Well it’s that time of year again. No, I’m not referring to the holidays or tax season, but to wildflower season. Wildflower season you ask? But that isn’t until late February and March! Actually in Arizona, it is the November through January rains that bring on the color in the spring. This November/December has been a little dry so far, compared to last year which saw six times as much rain. Last year, we had weather pattern that is called “El Nino”, which almost always results in a colder, very wet winter for us and a drought for Australia. Anyone one who was here last year knows that we had a pretty wet winter, especially in January.
This year, we are experiencing the effects of “La Nina”. It is essentially the opposite of El Nino, so we are expecting a warmer and drier winter. So what does all this mean with regards to wildflowers? Wildflowers in the desert may be sparse this year because of the lack of rain, although after yesterday’s rain they should get off to a good start. However, if you want to spruce up your yard with wildflowers, not all is lost. Now is the time to plant the seeds. By planting, I mean scattering the seeds over the areas you would like to have flowers, no other special preparation is necessary. While rain is best, if it turns out to be a drier winter, you can always supplement with additional watering.
Use an oscillating sprinkler (which I just did a couple of days ago) to supplement the lack of rainfall. I scattered the seeds (African Daisies, California Poppies, and Lupine) and watered enough to simulate about a tenth of an inch of rain or about ten minutes in each location. I have had to be careful about watering too much, because of the plants in my yard. Some plants can rot, others will start to grow (increasing the risk of frost damage), while others appreciate the extra water (such as Aloes) in winter. Unfortunately, we lost a number of South American cacti last year due to the excessive rainfall. However, cacti and other native plants from Arizona are use to higher rain amounts in winter, so they should be okay with some additional water.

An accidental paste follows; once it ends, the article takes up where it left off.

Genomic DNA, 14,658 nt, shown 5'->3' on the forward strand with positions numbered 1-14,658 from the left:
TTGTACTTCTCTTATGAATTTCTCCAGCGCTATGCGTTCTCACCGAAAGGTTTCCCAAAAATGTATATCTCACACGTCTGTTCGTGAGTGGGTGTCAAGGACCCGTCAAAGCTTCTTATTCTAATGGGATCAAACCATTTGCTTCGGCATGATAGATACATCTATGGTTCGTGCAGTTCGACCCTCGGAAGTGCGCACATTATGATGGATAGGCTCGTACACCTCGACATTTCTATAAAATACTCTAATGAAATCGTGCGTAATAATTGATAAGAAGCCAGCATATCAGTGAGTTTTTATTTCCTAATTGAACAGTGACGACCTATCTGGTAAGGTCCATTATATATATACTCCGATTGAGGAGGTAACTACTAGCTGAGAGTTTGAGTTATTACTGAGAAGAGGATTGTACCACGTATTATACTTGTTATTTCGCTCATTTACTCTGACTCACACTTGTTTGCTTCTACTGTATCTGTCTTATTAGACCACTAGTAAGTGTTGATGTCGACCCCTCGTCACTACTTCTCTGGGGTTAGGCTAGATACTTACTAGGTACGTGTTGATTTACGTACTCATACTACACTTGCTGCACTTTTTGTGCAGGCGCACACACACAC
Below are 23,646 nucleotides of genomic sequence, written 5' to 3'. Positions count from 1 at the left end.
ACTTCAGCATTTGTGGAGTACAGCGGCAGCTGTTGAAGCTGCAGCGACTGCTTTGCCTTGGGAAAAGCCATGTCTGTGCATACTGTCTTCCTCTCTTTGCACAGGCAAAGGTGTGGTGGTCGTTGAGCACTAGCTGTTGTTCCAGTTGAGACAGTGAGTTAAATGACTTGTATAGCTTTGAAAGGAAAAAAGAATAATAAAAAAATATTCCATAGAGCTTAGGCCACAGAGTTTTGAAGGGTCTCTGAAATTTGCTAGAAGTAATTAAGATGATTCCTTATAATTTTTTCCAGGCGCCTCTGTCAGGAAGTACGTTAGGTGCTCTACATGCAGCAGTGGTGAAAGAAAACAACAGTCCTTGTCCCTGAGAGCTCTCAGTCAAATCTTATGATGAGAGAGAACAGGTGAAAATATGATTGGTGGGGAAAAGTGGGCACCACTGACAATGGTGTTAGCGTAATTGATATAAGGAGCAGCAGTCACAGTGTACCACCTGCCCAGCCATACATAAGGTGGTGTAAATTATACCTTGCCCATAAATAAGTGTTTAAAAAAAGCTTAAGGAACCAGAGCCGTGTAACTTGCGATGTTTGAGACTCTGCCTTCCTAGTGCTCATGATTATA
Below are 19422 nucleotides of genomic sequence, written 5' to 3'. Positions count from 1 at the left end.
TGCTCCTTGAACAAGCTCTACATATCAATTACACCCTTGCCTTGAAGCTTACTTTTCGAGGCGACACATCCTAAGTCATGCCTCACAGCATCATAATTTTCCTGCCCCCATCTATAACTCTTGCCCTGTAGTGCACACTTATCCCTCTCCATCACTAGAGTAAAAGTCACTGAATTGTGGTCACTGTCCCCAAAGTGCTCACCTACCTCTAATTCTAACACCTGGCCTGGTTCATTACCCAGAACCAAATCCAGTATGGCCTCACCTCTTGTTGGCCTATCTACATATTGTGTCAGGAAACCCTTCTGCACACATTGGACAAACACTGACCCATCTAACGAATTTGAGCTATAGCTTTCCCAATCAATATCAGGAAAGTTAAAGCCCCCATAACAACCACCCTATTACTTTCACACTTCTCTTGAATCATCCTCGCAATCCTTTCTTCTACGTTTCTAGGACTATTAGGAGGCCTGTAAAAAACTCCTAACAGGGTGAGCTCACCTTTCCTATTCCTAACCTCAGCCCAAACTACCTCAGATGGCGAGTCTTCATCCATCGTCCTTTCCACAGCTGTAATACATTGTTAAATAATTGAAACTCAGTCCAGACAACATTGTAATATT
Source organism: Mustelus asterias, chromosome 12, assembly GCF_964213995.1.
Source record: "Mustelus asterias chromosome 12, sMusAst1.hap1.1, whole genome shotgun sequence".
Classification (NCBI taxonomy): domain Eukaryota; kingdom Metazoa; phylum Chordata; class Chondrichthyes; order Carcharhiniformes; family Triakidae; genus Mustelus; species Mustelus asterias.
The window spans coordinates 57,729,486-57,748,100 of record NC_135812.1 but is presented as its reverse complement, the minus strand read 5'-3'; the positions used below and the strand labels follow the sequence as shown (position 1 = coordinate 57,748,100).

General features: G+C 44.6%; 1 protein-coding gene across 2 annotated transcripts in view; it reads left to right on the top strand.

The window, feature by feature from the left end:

Some people like to have a mixture of flowers in their yards while others prefer just one. Wildflower seed can purchased at most local nurseries including the big box home improvement stores and there are mixes for our region, as well as specific species like African Daisies. The flower colors range from blue (Lupine), to golden or red (California Poppies), to yellow and tan (African Daisies). There are many more to choose from, so be creative!
There will be some clean up involved in late spring as the flowers dry up and die. However, they will re-seed themselves so you won’t have to replant new seed every year. Wildflowers will add beauty and a sense of “nature” to your yard like nothing else can. You’ll be amazed at the wildlife that may visit, like Humming birds, Bees, Butterflies, Quail, and the list goes on. So what are you waiting for?